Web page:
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Derek H. Arnold, Yolanda Ong, Warrick Roseboom; Simple differential latencies modulate, but do not cause the flash-lag effect. Journal of Vision 2009;9(5):4. doi: https://doi.org/10.1167/9.5.4.
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© ARVO (1962-2015); The Authors (2016-present)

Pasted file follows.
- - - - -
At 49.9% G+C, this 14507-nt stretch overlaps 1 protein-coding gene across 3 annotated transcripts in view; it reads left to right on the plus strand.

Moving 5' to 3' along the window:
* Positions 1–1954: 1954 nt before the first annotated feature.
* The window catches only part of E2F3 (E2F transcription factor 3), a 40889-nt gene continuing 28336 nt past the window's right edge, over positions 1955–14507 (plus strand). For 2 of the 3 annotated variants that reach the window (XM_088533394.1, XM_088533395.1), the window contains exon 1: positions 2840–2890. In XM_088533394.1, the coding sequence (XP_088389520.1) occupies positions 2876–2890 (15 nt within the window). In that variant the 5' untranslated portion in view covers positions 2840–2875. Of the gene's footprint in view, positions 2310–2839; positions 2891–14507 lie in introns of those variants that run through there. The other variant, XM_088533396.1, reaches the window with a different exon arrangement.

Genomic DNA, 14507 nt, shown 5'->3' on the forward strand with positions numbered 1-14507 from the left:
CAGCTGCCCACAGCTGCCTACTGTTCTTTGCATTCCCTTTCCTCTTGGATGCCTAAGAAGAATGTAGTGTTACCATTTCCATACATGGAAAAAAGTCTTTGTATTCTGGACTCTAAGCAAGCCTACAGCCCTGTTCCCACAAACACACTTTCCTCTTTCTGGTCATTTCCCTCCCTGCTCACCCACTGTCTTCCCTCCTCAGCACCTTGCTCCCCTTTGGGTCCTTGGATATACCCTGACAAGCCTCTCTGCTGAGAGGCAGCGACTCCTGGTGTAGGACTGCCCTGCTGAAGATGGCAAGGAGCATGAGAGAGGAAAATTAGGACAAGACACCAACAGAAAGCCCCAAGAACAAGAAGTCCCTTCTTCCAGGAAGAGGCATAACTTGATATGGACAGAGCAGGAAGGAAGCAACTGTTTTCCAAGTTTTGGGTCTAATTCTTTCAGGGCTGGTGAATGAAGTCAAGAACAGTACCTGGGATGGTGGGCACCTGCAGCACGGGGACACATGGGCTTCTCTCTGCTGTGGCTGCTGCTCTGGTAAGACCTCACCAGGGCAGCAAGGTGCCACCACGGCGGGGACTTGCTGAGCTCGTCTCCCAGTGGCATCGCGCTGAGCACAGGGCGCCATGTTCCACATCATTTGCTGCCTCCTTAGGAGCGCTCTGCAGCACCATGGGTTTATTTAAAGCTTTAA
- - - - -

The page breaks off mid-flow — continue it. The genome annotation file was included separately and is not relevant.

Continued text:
When a brief static flash is presented in physical alignment with a moving target, the position of the flash can seem to lag behind that of the moving target. Various explanations exist. One of the most popular is the differential latency hypothesis. This assumes that neural latencies for moving stimuli are shorter than those for static stimuli. Accordingly, the flash lag would occur because perception is temporally fragmented, with moving stimuli seen before static. To test this, observers were asked to make different judgments concerning the same stimulus. Observers either judged if color changes in moving and static stimulus sections were synchronous, or whether the different stimulus sections were aligned at the time of a color change. If the flash-lag were driven by a simple differential latency, we would expect both judgments to be marked by a temporal advantage for moving stimuli. Our results suggest the contrary, as only the later judgment was marked by a flash-lag effect. The apparent timing of moving and static color changes was veridical. However, when we introduced a systematic differential latency, by modulating image contrast, both judgments were affected. Our data therefore suggest that a simple differential can modulate flash-lag type effects, but they do not cause the phenomenon.
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